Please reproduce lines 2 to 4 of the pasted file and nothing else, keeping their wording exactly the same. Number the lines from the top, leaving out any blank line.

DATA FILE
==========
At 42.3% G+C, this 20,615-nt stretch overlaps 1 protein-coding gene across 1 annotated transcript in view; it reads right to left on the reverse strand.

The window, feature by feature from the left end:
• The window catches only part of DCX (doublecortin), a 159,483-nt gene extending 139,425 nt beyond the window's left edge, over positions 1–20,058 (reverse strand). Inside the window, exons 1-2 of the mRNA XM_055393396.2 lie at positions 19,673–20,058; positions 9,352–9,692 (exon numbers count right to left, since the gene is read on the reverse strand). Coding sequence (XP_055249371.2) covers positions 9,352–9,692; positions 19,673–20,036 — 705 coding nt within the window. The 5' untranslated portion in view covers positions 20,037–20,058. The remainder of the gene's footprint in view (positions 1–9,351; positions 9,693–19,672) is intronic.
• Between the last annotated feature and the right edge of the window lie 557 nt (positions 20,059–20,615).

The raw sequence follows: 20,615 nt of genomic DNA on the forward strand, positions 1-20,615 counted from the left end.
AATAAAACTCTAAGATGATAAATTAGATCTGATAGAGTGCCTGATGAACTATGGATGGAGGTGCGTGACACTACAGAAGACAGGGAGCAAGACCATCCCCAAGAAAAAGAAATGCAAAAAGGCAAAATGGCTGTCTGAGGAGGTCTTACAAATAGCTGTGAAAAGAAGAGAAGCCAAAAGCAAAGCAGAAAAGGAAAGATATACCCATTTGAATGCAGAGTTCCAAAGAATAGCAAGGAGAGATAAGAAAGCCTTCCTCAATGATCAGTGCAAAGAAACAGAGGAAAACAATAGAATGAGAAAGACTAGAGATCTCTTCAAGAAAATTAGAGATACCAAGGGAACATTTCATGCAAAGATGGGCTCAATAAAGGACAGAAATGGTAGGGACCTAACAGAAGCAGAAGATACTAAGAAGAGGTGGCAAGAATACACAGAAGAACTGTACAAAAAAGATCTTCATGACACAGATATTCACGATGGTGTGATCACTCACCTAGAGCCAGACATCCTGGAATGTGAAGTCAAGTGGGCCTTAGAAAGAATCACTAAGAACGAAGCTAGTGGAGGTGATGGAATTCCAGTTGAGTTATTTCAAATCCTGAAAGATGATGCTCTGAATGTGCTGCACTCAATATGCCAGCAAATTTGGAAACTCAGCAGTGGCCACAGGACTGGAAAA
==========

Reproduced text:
The window, feature by feature from the left end:
• The window catches only part of DCX (doublecortin), a 159,483-nt gene extending 139,425 nt beyond the window's left edge, over positions 1–20,058 (reverse strand). Inside the window, exons 1-2 of the mRNA XM_055393396.2 lie at positions 19,673–20,058; positions 9,352–9,692 (exon numbers count right to left, since the gene is read on the reverse strand). Coding sequence (XP_055249371.2) covers positions 9,352–9,692; positions 19,673–20,036 — 705 coding nt within the window. The 5' untranslated portion in view covers positions 20,037–20,058. The remainder of the gene's footprint in view (positions 1–9,351; positions 9,693–19,672) is intronic.
• Between the last annotated feature and the right edge of the window lie 557 nt (positions 20,059–20,615).